What Was O.J. Simpson's "Run"? The 1967 Touchdown Play Made Him A Household Name
Today, when most people hear O.J. Simpson's name, the first thing that jumps to mind is the tragic murders of Nicole Brown Simpson and Ron Goldman. Although Simpson was ultimately acquitted of both murders, the proceedings are considered the trial of the 20th century and the photo of Simpson trying on the infamous gloves is perhaps the most famous image of him. But, the reason the trial gripped the nation was because the defendant was a revered football star who had played for the Buffalo Bills and The San Francisco 49ers. In fact, the athlete was a household name before he even joined the NFL. O.J. Simpson's famous "run" is what put him on the map as a football star.
Simpson was a member of USC's football team for the 1967 and 1968 seasons and he won the Heisman Trophy for the latter season. "The run" is his most famous play and the NFL still regards it as one of the greatest college football plays in history. So, what exactly happened and why was it so important? During a championship game between USC and their ultimate rival, UCLA, there were 10 minutes and 38 seconds left and USC was lagging, as reported by The Los Angeles Times. When USC quarterback Toby Page audibled a run play for Simpson, he "veered to the left sideline and then cut back to the middle to run 64 yards for a touchdown." Here's a clip of the historic play:
As a result of the touchdown, USC won the game 21-20 and headed to the national championships. The magnitude of the play catapulted Simpson to fame. The Detroit Free Press quotes Jeffrey Toobin as saying: "If you were a football fan in the late '60s and somebody said to you, 'Do you remember the run?,' it was just one run. It set O.J. apart from everyone." (Toobin is a legal analyst for CNN and the author of The Run of His Life, which is inspired Ryan Murphy's recent series The People v. O.J. Simpson: American Crime Story.)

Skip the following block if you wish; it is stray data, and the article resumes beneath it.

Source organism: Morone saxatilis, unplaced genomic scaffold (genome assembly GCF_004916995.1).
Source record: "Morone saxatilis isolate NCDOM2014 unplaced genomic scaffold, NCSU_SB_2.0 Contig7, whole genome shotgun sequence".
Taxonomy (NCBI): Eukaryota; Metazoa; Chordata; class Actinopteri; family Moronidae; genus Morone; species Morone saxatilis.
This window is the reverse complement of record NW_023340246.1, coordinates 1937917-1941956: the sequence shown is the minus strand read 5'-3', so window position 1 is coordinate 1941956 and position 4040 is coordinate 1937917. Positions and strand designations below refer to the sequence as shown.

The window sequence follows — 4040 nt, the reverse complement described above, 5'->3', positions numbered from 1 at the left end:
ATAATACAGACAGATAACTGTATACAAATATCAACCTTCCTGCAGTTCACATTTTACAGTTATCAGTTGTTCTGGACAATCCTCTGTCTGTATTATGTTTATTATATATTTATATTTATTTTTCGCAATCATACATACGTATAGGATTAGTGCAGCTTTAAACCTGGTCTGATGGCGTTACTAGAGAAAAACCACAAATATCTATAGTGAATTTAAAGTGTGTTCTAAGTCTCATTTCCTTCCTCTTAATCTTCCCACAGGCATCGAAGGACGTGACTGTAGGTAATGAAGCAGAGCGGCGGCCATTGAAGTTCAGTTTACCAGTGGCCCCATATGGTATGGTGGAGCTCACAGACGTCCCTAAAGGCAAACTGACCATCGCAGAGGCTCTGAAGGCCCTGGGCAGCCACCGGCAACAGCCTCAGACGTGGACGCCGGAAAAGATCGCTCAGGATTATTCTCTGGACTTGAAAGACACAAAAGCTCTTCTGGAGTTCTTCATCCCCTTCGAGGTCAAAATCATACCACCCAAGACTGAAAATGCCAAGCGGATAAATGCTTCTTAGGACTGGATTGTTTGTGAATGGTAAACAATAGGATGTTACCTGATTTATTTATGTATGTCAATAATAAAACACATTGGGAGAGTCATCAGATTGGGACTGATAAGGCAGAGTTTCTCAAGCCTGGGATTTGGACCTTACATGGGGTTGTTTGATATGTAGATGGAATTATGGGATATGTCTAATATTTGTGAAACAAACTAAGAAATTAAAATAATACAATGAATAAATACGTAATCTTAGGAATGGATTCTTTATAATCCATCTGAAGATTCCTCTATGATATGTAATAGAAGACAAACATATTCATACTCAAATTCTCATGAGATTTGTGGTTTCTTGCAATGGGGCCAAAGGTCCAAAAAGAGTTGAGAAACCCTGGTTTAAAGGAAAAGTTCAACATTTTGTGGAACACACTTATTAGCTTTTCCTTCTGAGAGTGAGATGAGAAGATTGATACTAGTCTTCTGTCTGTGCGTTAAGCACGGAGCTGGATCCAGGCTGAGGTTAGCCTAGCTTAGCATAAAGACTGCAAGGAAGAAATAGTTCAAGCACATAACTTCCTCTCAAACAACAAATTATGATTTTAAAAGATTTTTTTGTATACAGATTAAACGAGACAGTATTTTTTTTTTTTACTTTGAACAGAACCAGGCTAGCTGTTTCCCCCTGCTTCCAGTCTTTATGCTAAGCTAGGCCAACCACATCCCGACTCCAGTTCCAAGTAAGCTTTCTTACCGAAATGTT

Although he had many successes at USC, "the run" is the most symbolic because it marked a turning point in Simpson's football career and his life. It established him as a rising star to watch and, as Toobin noted, it got football fans everywhere talking about him. Simpson was drafted by the Buffalo Bills in 1969 and went on to have a successful NFL career. People thought of him as the epitome of speed — Simpson's Hertz commercials famously depict him running through the airport at lightning speed.
And, of course, the "run" took on a whole new meaning when Simpson was involved in chase with police in a white Bronco before being charged with the murders of Brown Simpson and Goldman, of which he was later found not guilty.